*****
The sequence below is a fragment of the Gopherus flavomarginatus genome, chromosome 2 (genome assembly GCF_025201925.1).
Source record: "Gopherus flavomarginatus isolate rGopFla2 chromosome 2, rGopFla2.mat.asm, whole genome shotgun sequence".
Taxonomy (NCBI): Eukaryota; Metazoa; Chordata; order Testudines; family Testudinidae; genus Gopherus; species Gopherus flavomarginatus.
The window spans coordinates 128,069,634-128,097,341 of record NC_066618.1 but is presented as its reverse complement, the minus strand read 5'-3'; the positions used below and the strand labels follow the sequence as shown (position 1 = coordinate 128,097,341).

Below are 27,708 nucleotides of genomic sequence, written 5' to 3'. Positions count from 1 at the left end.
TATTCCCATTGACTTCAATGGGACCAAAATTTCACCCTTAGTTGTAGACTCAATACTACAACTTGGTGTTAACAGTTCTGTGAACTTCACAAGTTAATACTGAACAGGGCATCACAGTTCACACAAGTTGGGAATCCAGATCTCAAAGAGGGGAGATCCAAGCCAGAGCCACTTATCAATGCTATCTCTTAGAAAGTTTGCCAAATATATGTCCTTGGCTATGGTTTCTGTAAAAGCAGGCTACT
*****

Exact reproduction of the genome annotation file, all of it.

The sequence below is a fragment of the Gopherus flavomarginatus genome, chromosome 2 (genome assembly GCF_025201925.1).
Source record: "Gopherus flavomarginatus isolate rGopFla2 chromosome 2, rGopFla2.mat.asm, whole genome shotgun sequence".
Taxonomy (NCBI): Eukaryota; Metazoa; Chordata; order Testudines; family Testudinidae; genus Gopherus; species Gopherus flavomarginatus.
The window spans coordinates 128,069,634-128,097,341 of record NC_066618.1 but is presented as its reverse complement, the minus strand read 5'-3'; the positions used below and the strand labels follow the sequence as shown (position 1 = coordinate 128,097,341).

Below are 27,708 nucleotides of genomic sequence, written 5' to 3'. Positions count from 1 at the left end.
TATTCCCATTGACTTCAATGGGACCAAAATTTCACCCTTAGTTGTAGACTCAATACTACAACTTGGTGTTAACAGTTCTGTGAACTTCACAAGTTAATACTGAACAGGGCATCACAGTTCACACAAGTTGGGAATCCAGATCTCAAAGAGGGGAGATCCAAGCCAGAGCCACTTATCAATGCTATCTCTTAGAAAGTTTGCCAAATATATGTCCTTGGCTATGGTTTCTGTAAAAGCAGGCTACT